Mets end 2010s with much brighter aspirations than they did in the 2000s
By Tim Boyle
The conclusion of a decade can signal major endings or new beginnings. In 2009, the New York Mets were at the end of their run. In 2019, the franchise showed they are just getting started.
The 2009 New York Mets don’t get enough credit for how bad they were. After collapsing in two straight seasons, the 2009 squad opened up Citi Field and took several steps back. Four straight seasons of playing above .500 ended when the 2009 team went just 70-92.
Ten years later, the 2019 Mets went 86-76 with a much brighter immediate future ahead of them. The 2009 team was the beginning of the end while the current squad looks like a new opening.
Revisiting the numbers from 2009, we can see how little they have in common with the current Mets. Daniel Murphy led the team with only 12 home runs. Behind him, we find outfielders Carlos Beltran, Jeff Francoeur, and Gary Sheffield all tied with 10.
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David Wright, who the Mets could typically count on to knock at least 20 over the fence each year, was a victim of the new ballpark. He also only managed to hit 10 round-trippers in this ill-fated year.
Baseball has changed plenty in the ten years since. The 2009 Mets combined to hit only 95 home runs. First baseman Pete Alonso hit more than half of this number in 2019 alone with a team and league-leading 53 dingers.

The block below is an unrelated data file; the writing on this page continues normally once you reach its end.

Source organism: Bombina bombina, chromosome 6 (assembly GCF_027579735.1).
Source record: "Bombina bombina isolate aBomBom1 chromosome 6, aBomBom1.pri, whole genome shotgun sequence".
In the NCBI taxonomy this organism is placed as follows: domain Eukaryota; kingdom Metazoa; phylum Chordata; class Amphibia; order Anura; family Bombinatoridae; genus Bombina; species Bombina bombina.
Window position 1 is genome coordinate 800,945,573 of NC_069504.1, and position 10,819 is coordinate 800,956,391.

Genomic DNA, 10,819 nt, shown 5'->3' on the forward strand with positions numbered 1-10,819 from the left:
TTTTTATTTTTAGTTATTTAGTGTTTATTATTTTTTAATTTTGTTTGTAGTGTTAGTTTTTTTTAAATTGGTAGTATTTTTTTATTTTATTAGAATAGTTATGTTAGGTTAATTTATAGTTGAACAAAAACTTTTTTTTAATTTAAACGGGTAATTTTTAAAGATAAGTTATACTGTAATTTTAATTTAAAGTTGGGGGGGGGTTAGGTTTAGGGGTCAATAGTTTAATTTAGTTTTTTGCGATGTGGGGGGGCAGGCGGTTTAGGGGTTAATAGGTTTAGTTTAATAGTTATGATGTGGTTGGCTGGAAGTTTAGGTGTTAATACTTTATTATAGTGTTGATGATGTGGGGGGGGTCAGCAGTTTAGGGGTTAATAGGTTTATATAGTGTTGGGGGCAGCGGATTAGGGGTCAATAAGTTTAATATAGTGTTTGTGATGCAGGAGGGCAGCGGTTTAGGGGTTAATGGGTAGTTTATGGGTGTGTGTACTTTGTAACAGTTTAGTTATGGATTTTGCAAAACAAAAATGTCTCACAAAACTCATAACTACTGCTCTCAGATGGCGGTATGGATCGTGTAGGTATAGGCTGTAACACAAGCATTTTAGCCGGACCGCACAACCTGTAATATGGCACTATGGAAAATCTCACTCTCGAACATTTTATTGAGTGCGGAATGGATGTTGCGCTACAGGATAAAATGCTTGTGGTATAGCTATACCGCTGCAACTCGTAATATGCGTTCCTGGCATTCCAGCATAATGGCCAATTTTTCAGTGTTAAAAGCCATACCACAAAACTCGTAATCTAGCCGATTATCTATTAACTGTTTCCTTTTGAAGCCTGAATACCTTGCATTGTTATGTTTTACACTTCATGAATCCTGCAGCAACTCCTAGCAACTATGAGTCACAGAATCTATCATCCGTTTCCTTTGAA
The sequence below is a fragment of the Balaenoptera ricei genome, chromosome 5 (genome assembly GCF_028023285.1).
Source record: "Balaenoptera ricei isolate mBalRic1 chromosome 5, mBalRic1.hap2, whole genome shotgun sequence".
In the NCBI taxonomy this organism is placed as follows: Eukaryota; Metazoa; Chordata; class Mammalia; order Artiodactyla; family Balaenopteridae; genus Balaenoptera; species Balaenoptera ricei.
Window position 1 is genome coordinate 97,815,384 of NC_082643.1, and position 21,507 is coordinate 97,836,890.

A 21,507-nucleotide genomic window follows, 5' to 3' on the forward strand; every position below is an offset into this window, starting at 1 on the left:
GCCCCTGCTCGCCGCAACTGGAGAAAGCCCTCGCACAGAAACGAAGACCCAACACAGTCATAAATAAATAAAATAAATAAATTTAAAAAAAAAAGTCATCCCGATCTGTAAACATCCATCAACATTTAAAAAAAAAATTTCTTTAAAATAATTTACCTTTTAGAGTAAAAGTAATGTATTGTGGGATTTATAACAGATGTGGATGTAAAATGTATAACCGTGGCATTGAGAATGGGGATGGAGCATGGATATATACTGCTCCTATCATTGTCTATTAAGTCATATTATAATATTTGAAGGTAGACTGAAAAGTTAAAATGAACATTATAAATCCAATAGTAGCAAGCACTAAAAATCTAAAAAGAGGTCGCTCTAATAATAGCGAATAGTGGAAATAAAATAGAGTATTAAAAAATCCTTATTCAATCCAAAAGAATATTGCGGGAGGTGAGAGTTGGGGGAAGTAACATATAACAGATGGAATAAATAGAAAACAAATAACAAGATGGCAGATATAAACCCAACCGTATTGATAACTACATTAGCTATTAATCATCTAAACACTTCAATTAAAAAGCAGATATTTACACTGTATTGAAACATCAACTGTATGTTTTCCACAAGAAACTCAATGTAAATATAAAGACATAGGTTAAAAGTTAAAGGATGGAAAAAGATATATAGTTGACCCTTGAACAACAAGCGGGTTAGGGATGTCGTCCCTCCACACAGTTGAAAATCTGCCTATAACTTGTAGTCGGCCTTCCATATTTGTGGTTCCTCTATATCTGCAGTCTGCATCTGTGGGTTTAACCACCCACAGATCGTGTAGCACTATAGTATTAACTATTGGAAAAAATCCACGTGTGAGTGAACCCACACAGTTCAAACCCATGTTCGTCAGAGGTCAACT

Home run power wasn’t the only difference between these two squads. Starting pitching for the 2009 squad was far from a strong point. Other than Johan Santana, the team didn’t get much out of anyone else. Even he put together one of his weakest years in New York.
Interestingly enough, the team from ten years ago included several current big league managers or men who held the position this past year. We know Beltran will manage the 2020 Mets, but some may forget he was joined on the roster by current Boston Red Sox skipper Alex Cora.
Former San Diego Padres manager Andy Green was also a member of the final Mets team of the previous decade. And speaking of the Padres, Fernando Tatis Sr. suited up for the Metropolitans this year. His son is now a young star in the show, having already played for Green in San Diego.
The 2009 season was an odd year for the Mets. It was, for many, the finale in the careers of many players.
Billy Wagner played in only two games for New York due to injury and was traded to Boston in August. Popular 1990s sluggers Sheffield and Carlos Delgado both played their final season. The latter only made it up to the plate 112 times: another theme of this team.
Injuries absolutely dismantled the orange and blue. Beltran missed 81 games and Jose Reyes appeared in just 36. Only three players only reached 400 plate appearances on the year. Murphy, Wright, and Luis Castillo were the lone three to do so. Everyone else settled for a part-time season. For many, a disabled list stint was the reason why.
Least in common with the current Mets, there was no rising star to speak of from this year. Their minor league system wasn’t all that great either. The highest regarded among them included Wilmer Flores, Jon Niese, and Fernando Martinez. The former two did have their moments and Flores is a folk-hero in Flushing. Meanwhile, Martinez is one of the biggest prospect busts in franchise history.
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Although the present team doesn’t have an impressive farm system either, a reason for it is many of their young stars have already arrived. The 2009 Mets were old and past their prime. The 2019 version will begin the 2020s with a whole lot of hope.